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Pulmonary, Critical Care and Sleep Medicine Clinical Research

As an academic institution, the division of Pulmonary, Critical Care & Sleep Medicine is able to offer opportunities to participate in a variety of clinical trials. MCW faculty are engaged in a variety of clinical research trials conducted in collaboration with research networks and industry sponsored-trials.

Pulmonary Medicine Clinical Trials

What are clinical trials and why do people participate?

What are clinical trials and why do people participate?

Clinical trials are part of clinical research and at the heart of all medical advances. Clinical trials look at new ways to prevent, detect, or treat disease. Treatments might be new drugs or new combinations of drugs, new surgical procedures or devices, or new ways to use existing treatments.

The goal of clinical trials is to determine if a new test or treatment works and is safe. Clinical trials can also look at other aspects of care, such as improving the quality of life for people with chronic illnesses.

People participate in clinical trials for a variety of reasons. Healthy volunteers say they participate to help others and to contribute to moving science forward. Participants with an illness or disease also participate to help others, but also to possibly receive the newest treatment and to have the additional care and attention from the clinical trial staff.

Clinical trials offer hope for many people and an opportunity to help researchers find better treatments for others in the future.

Ongoing clinical trials in Pulmonary, Critical Care & Sleep Medicine

Ongoing clinical trials in Pulmonary, Critical Care & Sleep Medicine

Ongoing clinical and translational research studies in the Division focus on improving outcomes and quality of life in patients with cystic fibrosis, developing new approaches to pulmonary arterial hypertension, and improving the care provided to ICU patients and their families.

Current pharmaceutical trials include the areas of cystic fibrosis, pulmonary hypertension and interstitial lung disease. The cystic fibrosis clinical studies are aimed at improving airway hydration and breathing, reducing infections and inflammation, increasing weight thereby increasing quality of life and perhaps survival time. Our pulmonary arterial hypertension program conducts studies to extend survival and an in-process study for individuals with ILD/IPF looks at a potential medication’s likelihood of becoming standard of care with the same aim. We have also recently completed a study for critically ill patients with direct acute lung injury that aims to improve time to end of assisted breathing and survival time.

Listed below are a few of our enrolling studies. If you do not see a condition that you are interested in please contact us. We may have opportunities that are in the development phase or may consider your inquiry for future studies.

Cystic Fibrosis (CF)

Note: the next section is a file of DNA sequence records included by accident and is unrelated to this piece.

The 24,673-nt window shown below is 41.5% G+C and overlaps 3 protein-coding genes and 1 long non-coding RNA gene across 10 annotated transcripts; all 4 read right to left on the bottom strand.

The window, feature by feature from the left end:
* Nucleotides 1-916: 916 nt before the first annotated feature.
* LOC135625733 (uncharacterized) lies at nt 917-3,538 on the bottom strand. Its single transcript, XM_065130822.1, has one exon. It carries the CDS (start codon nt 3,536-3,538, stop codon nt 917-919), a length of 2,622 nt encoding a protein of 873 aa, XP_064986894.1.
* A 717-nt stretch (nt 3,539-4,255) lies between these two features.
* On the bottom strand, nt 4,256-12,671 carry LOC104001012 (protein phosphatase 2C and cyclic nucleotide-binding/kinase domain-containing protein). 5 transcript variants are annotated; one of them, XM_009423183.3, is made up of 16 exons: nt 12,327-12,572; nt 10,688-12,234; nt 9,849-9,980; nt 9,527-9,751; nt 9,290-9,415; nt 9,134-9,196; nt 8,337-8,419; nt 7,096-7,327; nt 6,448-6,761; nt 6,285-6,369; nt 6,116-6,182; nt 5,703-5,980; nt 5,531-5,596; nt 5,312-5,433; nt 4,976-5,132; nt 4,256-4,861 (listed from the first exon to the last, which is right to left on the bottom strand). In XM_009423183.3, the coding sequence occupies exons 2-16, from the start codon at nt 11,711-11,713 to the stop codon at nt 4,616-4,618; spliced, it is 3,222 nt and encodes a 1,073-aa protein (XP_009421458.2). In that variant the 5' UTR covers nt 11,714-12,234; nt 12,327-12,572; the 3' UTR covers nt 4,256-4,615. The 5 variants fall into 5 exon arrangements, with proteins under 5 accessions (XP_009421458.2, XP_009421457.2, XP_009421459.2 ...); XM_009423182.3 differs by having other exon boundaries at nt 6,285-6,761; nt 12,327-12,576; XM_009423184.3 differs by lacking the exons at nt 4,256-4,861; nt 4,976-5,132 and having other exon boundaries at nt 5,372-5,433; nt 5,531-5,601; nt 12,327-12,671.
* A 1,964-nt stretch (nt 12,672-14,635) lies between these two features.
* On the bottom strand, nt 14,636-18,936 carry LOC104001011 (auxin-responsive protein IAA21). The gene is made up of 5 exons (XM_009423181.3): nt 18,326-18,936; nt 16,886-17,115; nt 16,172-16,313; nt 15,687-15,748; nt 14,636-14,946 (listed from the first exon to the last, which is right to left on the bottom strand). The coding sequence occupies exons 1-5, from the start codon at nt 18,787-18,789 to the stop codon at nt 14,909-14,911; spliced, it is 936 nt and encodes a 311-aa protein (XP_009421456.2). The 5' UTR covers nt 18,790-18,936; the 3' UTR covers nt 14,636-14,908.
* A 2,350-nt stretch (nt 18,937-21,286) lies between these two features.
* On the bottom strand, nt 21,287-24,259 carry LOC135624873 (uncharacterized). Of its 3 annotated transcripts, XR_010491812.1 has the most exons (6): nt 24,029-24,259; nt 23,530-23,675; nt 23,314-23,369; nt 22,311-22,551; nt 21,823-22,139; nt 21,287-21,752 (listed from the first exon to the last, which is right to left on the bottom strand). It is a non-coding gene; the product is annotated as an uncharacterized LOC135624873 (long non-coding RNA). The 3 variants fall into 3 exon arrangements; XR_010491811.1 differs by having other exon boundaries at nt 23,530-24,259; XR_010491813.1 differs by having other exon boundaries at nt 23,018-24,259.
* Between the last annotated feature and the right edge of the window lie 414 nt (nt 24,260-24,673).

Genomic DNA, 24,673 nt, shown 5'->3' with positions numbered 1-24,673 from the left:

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Step It Up CF
Closed.

Critical Care (CC)

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AVR-CPR

Title
Audiovisual tool use in the ICU, to impact the anxiety level of patients’ surrogates while deciding on Cardiopulmonary Resuscitation.

Study Purpose
To evaluate the impact of an audiovisual CPR tool on surrogate anxiety level using the HAM-A scale.

Primary Investigator: Tirsa M. Ferrer Marrero, MD
Subinvestigators: Jay Patel, MD

iPad Communication During Mechanical Ventilation

Title
Clinical & Translational Institute of Southeastern Wisconsin
A Randomized Controlled Trial of an iPad for Patient Communication during Mechanical Ventilation

Study Purpose
The primary objectives of this study are to evaluate whether use of an iPad improves a patient’s ability to communicate with their care team and family and also reduces feelings of anxiety and agitation.

Primary Investigator: Rahul Nanchal, MD, MS
Subinvestigators: Panna Codner, Terri deRoon Cassini, Jill Guttormson
Status: Open

MOF

Title
Clinical & Translational Science Institute of Southeast Wisconsin
Multiple Organ Failure (MOF) from Sepsis Causes Skeletal Muscle Mitochondrial (MT) Fragmentation and Dysfunction (MOF – MT Fray)

Study Purpose
The primary objective of this study is to characterize mt-fragmentation and mitochondrial function in clinical sepsis.

Primary Investigator: Rahul Nanchal, MD, MS
Subinvestigators: Elizabeth Jacobs, MD; Dominic Lee, MD; John Neilson, MD

SOS II

Title
SOS II
The Impact of Sarcopenic Obesity on Strength, Physical Functioning, and Pain Perception after Critical Illness

Study Purpose
The primary objective of this study is to correlate a novel method if interpreting CT scans of the abdomen with accepted measures of physical strength and pain perception.

Primary Investigator: Jayshil Patel, MD

Clinical Research Staff

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Jeanette Graf

Clinical Research Manager

lung@mcw.edu

(414) 955-6987

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Kennedy Rivera

Clinical Research Assistant III

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Erin Hubertz

Clinical Research Coordinator II

lung@mcw.edu

(414) 955-7019

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Jennifer Peterson

Clinical Research Coordinator II

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Ashley Wuerl

Clinical Research Coordinator II

lung@mcw.edu

(414) 955-7036

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Samantha Servi

Clinical Research Coordinator I